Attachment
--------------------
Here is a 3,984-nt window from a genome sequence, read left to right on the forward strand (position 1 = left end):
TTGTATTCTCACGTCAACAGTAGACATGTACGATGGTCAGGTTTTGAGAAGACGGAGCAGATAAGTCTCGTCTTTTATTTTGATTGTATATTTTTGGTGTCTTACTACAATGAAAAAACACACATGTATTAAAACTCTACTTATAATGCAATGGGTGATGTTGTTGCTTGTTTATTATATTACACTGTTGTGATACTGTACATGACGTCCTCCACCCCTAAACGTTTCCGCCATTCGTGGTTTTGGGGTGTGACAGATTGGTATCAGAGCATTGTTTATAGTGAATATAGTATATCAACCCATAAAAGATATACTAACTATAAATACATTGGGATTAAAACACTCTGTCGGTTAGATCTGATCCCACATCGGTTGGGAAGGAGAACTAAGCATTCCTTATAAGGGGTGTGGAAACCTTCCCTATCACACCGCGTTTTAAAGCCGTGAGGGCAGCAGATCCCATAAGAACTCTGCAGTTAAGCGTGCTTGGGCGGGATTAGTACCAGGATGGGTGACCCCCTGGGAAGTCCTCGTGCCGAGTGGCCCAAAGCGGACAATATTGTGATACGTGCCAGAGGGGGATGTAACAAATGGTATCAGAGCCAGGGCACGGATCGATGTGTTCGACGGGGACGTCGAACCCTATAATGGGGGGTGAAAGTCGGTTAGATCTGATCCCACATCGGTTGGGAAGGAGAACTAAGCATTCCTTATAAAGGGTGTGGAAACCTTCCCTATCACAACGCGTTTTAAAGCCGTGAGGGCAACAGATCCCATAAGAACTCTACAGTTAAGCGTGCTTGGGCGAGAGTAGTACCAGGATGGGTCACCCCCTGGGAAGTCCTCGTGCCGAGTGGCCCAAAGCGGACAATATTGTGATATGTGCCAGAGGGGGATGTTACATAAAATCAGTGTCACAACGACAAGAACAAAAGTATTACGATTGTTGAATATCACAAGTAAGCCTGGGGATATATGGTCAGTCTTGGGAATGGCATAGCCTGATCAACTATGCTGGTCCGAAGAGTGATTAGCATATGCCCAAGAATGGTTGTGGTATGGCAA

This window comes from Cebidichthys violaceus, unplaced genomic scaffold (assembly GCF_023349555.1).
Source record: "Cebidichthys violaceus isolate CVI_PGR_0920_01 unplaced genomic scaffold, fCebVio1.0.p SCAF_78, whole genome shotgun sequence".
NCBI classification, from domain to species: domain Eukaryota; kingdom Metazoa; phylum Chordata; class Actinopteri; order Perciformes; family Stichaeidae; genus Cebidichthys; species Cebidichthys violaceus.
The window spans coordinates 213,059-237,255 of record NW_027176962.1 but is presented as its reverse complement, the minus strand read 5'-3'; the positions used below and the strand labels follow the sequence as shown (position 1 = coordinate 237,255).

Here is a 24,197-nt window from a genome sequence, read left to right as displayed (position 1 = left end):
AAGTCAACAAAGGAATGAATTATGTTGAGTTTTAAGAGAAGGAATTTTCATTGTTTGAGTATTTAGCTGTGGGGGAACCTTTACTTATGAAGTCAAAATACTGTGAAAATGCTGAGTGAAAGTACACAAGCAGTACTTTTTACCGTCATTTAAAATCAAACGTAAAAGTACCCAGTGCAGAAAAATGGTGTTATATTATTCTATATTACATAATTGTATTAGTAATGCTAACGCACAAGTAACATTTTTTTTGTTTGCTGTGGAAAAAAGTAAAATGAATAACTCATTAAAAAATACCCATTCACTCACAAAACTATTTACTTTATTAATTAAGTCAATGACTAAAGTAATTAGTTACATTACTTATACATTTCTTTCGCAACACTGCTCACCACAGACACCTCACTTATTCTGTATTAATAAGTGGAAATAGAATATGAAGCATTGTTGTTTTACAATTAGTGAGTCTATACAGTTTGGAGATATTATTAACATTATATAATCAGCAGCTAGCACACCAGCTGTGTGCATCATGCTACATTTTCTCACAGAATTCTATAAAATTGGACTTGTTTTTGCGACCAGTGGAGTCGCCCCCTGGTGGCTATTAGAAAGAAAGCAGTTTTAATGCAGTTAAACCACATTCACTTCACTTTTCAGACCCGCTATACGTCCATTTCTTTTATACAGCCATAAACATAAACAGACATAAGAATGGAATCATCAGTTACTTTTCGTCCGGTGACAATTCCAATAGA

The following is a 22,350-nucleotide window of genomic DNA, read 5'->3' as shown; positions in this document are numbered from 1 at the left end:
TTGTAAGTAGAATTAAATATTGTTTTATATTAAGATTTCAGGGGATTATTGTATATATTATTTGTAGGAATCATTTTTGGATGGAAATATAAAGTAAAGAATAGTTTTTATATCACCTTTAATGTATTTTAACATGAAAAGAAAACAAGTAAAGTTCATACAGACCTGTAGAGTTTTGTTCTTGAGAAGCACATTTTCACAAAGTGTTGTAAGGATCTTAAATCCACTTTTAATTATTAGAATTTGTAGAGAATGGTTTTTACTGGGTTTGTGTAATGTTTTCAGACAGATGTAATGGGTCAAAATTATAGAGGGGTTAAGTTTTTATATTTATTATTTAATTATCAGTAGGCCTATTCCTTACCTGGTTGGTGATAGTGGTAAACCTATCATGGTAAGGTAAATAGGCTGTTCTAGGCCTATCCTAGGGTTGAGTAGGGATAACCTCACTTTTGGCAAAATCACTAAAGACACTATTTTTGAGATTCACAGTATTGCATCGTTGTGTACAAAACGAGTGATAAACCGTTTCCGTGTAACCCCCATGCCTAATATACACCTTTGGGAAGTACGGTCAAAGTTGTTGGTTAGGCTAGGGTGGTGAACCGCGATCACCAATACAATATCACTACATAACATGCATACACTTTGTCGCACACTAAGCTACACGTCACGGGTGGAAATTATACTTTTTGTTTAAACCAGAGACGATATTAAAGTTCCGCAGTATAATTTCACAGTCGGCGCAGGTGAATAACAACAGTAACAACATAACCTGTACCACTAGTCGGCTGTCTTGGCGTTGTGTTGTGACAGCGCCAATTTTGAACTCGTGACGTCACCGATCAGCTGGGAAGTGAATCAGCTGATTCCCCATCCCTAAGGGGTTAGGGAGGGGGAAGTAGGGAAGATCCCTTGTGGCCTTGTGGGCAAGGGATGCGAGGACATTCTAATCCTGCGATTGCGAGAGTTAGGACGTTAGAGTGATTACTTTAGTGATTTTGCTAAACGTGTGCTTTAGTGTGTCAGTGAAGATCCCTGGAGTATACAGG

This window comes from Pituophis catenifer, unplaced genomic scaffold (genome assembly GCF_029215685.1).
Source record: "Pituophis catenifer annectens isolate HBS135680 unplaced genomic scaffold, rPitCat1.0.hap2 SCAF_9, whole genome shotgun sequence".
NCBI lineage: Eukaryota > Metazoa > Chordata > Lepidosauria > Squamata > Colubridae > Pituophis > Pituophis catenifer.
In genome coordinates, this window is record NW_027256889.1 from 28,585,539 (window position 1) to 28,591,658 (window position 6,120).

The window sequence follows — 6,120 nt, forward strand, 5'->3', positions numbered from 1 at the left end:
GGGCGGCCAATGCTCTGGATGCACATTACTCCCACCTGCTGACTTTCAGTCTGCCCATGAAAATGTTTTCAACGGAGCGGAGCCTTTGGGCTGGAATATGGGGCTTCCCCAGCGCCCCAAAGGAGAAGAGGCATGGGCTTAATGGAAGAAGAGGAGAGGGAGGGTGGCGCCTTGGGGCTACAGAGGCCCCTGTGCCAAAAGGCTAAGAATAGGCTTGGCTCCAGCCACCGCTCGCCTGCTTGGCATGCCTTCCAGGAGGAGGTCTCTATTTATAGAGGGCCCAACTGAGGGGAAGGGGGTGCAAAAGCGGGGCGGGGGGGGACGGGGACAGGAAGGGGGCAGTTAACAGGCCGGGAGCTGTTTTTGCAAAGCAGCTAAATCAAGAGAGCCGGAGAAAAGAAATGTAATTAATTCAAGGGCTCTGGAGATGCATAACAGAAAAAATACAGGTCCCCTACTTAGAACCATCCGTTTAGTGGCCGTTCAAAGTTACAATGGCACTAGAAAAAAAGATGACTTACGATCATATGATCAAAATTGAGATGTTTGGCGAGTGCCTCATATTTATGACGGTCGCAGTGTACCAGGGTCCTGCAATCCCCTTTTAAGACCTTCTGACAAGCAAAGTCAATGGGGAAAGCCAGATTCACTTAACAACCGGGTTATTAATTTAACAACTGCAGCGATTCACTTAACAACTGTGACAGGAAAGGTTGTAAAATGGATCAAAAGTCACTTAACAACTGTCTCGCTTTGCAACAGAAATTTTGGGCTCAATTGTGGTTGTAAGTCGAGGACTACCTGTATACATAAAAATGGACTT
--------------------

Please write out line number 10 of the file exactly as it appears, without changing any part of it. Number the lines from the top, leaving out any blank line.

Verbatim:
TTGTAAGTAGAATTAAATATTGTTTTATATTAAGATTTCAGGGGATTATTGTATATATTATTTGTAGGAATCATTTTTGGATGGAAATATAAAGTAAAGAATAGTTTTTATATCACCTTTAATGTATTTTAACATGAAAAGAAAACAAGTAAAGTTCATACAGACCTGTAGAGTTTTGTTCTTGAGAAGCACATTTTCACAAAGTGTTGTAAGGATCTTAAATCCACTTTTAATTATTAGAATTTGTAGAGAATGGTTTTTACTGGGTTTGTGTAATGTTTTCAGACAGATGTAATGGGTCAAAATTATAGAGGGGTTAAGTTTTTATATTTATTATTTAATTATCAGTAGGCCTATTCCTTACCTGGTTGGTGATAGTGGTAAACCTATCATGGTAAGGTAAATAGGCTGTTCTAGGCCTATCCTAGGGTTGAGTAGGGATAACCTCACTTTTGGCAAAATCACTAAAGACACTATTTTTGAGATTCACAGTATTGCATCGTTGTGTACAAAACGAGTGATAAACCGTTTCCGTGTAACCCCCATGCCTAATATACACCTTTGGGAAGTACGGTCAAAGTTGTTGGTTAGGCTAGGGTGGTGAACCGCGATCACCAATACAATATCACTACATAACATGCATACACTTTGTCGCACACTAAGCTACACGTCACGGGTGGAAATTATACTTTTTGTTTAAACCAGAGACGATATTAAAGTTCCGCAGTATAATTTCACAGTCGGCGCAGGTGAATAACAACAGTAACAACATAACCTGTACCACTAGTCGGCTGTCTTGGCGTTGTGTTGTGACAGCGCCAATTTTGAACTCGTGACGTCACCGATCAGCTGGGAAGTGAATCAGCTGATTCCCCATCCCTAAGGGGTTAGGGAGGGGGAAGTAGGGAAGATCCCTTGTGGCCTTGTGGGCAAGGGATGCGAGGACATTCTAATCCTGCGATTGCGAGAGTTAGGACGTTAGAGTGATTACTTTAGTGATTTTGCTAAACGTGTGCTTTAGTGTGTCAGTGAAGATCCCTGGAGTATACAGG